Rushdie's attacker sympathised with Iranian military, extremists: Reports

NEW YORK: Author Salman Rushdie's alleged assailant Hadi Matar sympathised with an Iranian military organization and Shia extremists law enforcement sources said.

During a preliminary roundup, Matar's social media accounts indicated that he is "sympathetic to Shia extremism and Islamic Revolutionary Guard Corps (IRGC) causes", NBC News said quoting a law enforcement source.

On August 13, as Rushdie was getting ready to take part in a discussion on creative freedom in the US, Matar stabbed him in a New York education and spiritual centre.

Rushdie was flown by helicopter from the Chautauqua centre to a medical facility in Erie, Pennsylvania, where he underwent surgery for injuries to his neck, liver, arm, and eye and was put on a ventilator.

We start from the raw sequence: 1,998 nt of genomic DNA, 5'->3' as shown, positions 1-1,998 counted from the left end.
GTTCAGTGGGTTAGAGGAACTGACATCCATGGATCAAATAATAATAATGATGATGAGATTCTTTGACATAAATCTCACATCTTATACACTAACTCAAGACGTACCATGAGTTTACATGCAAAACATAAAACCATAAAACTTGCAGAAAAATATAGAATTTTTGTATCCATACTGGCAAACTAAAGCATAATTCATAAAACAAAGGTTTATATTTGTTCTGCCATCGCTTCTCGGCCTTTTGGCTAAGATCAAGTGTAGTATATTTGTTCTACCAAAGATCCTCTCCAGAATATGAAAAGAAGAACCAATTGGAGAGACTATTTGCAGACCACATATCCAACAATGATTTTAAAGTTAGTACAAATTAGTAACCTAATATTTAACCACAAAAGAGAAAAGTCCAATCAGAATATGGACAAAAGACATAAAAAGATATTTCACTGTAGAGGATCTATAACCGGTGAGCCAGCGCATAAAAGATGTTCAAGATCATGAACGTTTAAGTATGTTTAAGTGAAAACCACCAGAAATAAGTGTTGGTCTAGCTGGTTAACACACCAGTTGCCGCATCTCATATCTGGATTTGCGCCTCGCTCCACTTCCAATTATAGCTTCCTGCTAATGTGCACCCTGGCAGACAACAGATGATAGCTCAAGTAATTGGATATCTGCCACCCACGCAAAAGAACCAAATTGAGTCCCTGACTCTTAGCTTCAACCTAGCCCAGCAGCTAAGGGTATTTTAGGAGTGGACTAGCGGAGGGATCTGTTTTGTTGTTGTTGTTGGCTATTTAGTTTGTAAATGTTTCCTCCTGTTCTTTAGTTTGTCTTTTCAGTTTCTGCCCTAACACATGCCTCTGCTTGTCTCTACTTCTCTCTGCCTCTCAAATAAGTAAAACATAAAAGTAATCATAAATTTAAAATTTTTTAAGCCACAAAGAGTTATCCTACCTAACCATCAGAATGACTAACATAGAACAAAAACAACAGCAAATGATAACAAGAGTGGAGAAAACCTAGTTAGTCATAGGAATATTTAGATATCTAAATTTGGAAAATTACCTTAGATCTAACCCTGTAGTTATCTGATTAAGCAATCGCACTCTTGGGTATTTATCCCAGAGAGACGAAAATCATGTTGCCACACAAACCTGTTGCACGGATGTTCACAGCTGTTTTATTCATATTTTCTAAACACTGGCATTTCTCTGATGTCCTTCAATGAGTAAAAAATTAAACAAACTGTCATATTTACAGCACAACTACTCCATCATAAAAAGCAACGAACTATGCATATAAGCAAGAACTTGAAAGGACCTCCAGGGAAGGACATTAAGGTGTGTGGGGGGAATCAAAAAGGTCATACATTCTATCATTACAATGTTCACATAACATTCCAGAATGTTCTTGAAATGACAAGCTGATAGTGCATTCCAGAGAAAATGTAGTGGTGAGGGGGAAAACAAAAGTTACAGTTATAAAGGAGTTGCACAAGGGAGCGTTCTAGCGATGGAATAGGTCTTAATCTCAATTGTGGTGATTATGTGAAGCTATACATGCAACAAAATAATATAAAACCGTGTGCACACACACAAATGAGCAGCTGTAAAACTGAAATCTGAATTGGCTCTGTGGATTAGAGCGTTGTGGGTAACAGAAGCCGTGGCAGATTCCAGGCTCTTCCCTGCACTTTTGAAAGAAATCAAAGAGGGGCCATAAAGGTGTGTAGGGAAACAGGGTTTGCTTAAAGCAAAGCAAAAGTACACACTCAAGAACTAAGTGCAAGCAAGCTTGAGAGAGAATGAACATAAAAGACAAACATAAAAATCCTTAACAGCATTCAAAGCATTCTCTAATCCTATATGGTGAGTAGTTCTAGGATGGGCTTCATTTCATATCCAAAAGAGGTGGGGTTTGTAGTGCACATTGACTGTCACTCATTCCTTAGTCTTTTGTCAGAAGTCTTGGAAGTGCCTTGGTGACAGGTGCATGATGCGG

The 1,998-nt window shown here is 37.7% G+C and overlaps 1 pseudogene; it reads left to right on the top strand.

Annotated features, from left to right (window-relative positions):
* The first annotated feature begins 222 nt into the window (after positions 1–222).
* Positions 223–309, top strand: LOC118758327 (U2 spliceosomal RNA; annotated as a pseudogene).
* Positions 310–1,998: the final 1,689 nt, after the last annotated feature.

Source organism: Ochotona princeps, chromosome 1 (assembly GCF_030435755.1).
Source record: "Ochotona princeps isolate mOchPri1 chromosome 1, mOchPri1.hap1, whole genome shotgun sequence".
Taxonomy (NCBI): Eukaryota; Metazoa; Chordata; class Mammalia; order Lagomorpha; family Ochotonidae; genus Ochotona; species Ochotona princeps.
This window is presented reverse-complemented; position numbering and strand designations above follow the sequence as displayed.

The Indian-born author's son Zafar said in a statement to The Daily Mail on Sunday that his father was back to his "feisty and defiant" self and had fully healed.

Another possible motive for the attack was the US drone strike that killed IRGC Major General Qasem Soleimani close to Baghdad. According to reports, Matar's phone had images of Soleimani and Abu Mahdi al-Muhandis, the head of the Iraqi paramilitary formation that supported Iran who was also killed in the 2020 drone assault.

The Iranian military's IRGC division conducts operations both at home and abroad, particularly in Iraq and Syria.

According to ABC News, investigators discovered a false New Jersey driver's licence with Matar's image but the name "Hassan Mughniyah" to demonstrate Matar's strong support for pro-Iranian Shia terrorist organisations.

Because of Rushdie's book "Satanic Verses," which the late Iranian Supreme Leader deemed blasphemous, he was given the death fatwa in 1989, and Iranian organisations have placed a $3 million premium on his head.

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